The most significant initiatives are outlined below:

  • the Luxottica welfare system, which since 2009 has involved not only employees but also their families and the community with initiatives ranging from educational support and healthcare to sustainable transport and a series of other services that meet people’s needs in an innovative and tangible way;
  • initiatives designed to offer access to quality eyecare and eyewear for less developed communities in the world. Examples include the 131 Sustainable Vision Centers opened since 2013 in Africa, China, India, South-East Asia and the US by OneSight, an independent non-profit organization of which Luxottica is the founding sponsor, and, in 2018, the second edition of the two weeks of free eye exams at a number of important accommodation facilities in Milan in parallel with World Sight Day;
  • initiatives to promote and protect cultural, social and environmental heritage that embodies “made in Italy”, the Group’s most distinctive value and evident in all “made in Luxottica” products and services. “Made in Italy” encompasses the same values of awareness and passion for aesthetics and culture that Luxottica undertakes to support through:
    • the promotion of some of Italy’s finest landmarks, such as the Teatro alla Scala in Milan, which it has supported since 2016, and the Ponte dell’Accademia in Venice, whose restoration it financed;
    • the organization, through the Alain Mikli brand, of initiatives that make art accessible to people with visual disabilities, such as the tactile exhibitions at the Quai Branly - Jacques Chirac museum in Paris (since 2010) and the creation of the audio descriptions of the plays performed at the Odéon theatre in Paris and the tactile models that faithfully reproduce the sets (since 2017)
    • projects with universities in Italy and optometry schools in the US and Australia, including:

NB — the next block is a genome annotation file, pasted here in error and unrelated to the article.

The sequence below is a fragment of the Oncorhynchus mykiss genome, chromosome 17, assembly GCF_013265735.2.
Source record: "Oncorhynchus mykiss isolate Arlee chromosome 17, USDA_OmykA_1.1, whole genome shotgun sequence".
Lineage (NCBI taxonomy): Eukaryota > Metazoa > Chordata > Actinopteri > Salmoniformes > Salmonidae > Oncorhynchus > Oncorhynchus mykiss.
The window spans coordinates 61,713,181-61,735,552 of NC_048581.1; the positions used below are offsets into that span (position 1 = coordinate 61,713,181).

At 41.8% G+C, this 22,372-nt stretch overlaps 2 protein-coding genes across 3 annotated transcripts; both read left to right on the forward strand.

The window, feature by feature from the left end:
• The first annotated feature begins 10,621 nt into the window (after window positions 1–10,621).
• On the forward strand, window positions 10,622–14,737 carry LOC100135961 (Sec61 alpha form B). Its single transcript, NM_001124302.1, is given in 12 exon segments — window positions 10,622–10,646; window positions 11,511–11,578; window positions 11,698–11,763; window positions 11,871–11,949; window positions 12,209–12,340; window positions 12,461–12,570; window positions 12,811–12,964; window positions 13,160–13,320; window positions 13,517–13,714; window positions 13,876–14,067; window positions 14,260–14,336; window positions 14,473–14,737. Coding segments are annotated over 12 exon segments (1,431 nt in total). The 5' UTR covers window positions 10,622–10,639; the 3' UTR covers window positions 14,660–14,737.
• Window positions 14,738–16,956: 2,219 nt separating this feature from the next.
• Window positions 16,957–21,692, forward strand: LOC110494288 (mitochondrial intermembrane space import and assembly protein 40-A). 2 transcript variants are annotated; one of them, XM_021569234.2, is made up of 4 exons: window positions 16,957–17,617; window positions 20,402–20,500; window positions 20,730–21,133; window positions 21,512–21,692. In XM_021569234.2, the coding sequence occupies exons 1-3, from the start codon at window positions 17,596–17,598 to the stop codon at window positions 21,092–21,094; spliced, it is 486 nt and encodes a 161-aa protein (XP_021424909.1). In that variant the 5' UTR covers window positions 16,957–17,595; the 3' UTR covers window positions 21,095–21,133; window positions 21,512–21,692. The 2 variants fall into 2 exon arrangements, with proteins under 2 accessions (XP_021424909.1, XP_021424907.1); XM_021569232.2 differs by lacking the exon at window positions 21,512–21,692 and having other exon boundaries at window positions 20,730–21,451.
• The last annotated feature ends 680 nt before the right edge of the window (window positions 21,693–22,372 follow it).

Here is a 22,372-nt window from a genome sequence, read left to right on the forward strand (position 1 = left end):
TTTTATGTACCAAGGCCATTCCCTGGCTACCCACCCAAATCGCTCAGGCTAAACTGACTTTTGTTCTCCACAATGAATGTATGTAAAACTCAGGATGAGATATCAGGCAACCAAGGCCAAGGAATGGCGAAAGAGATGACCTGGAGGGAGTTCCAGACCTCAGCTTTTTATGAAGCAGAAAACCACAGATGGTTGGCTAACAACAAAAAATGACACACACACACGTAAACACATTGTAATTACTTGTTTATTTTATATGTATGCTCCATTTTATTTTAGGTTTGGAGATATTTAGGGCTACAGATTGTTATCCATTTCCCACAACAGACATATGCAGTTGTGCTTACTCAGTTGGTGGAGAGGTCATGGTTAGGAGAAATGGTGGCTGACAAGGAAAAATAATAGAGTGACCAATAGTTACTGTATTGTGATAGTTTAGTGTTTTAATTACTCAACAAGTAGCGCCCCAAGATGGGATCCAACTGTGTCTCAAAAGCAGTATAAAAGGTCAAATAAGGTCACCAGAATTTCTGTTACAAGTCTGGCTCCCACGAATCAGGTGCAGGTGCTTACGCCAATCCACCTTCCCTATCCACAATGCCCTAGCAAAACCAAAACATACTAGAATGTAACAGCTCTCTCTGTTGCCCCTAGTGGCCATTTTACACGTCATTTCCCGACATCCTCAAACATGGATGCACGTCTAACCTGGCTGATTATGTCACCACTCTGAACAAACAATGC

Bocconi University in Milan, which it has partnered with since 2014 to provide economic support to the most deserving students, for example by supporting three international study programs;
    • the second edition in 2018 of the eyeFWD training initiative, five days of training at the Luxottica premises in Cincinnati dedicated to 30 select optometry students in North America;
    • the opportunity for 34 American optometry students to accompany optometrists and Group volunteers to two eye clinics organized by OneSight in Mexico and the opportunity for 12 Australian optometry students to participate in OneSight regional indigenous clinics in remote parts of Australia;
    • support for Valore D, the association of Italian businesses that Luxottica helped to create in 2009 to promote diversity, female talent and leadership;
    • economic assistance for emergency situations, such as the supplementing of the salaries of all of the over 8,000 employees on the temporary lay-off scheme at the Agordo, Cencenighe, Sedico and Pederobba sites, forced to stay at home due to the closure of the plants following the bad weather that affected the area in late October;
    • other initiatives aimed at local communities, from awareness campaigns on eyecare to collaboration with foundations active in developing countries:
      Luxottica is one of the main supporters of “Think About Your Eyes”, an advertising campaign on the importance of getting a comprehensive eye exam, which launched in the US in 2010 together with The Vision Council, The American Optometric Association and other partners;
      • support, through the Indian subsidiary, for the projects of Sightsavers, an international non-profit organization that seeks to prevent and eliminate blindness in developing countries, in rural areas of India;
      • support, through Oakley, for Qhubeka, the foundation of South African cycling team Dimension Data, with the aim of giving as many bicycles as possible to adults and children that live in rural areas of South Africa.

5 The calculation method suggested by Disclosure 201-1 of the GRI Standards was used
6 2017 Net sales and operating expenses have been restated to reflect the application of the new accounting standard IFRS 15, as explained in the Notes to Luxottica’s 2018 consolidated financial statements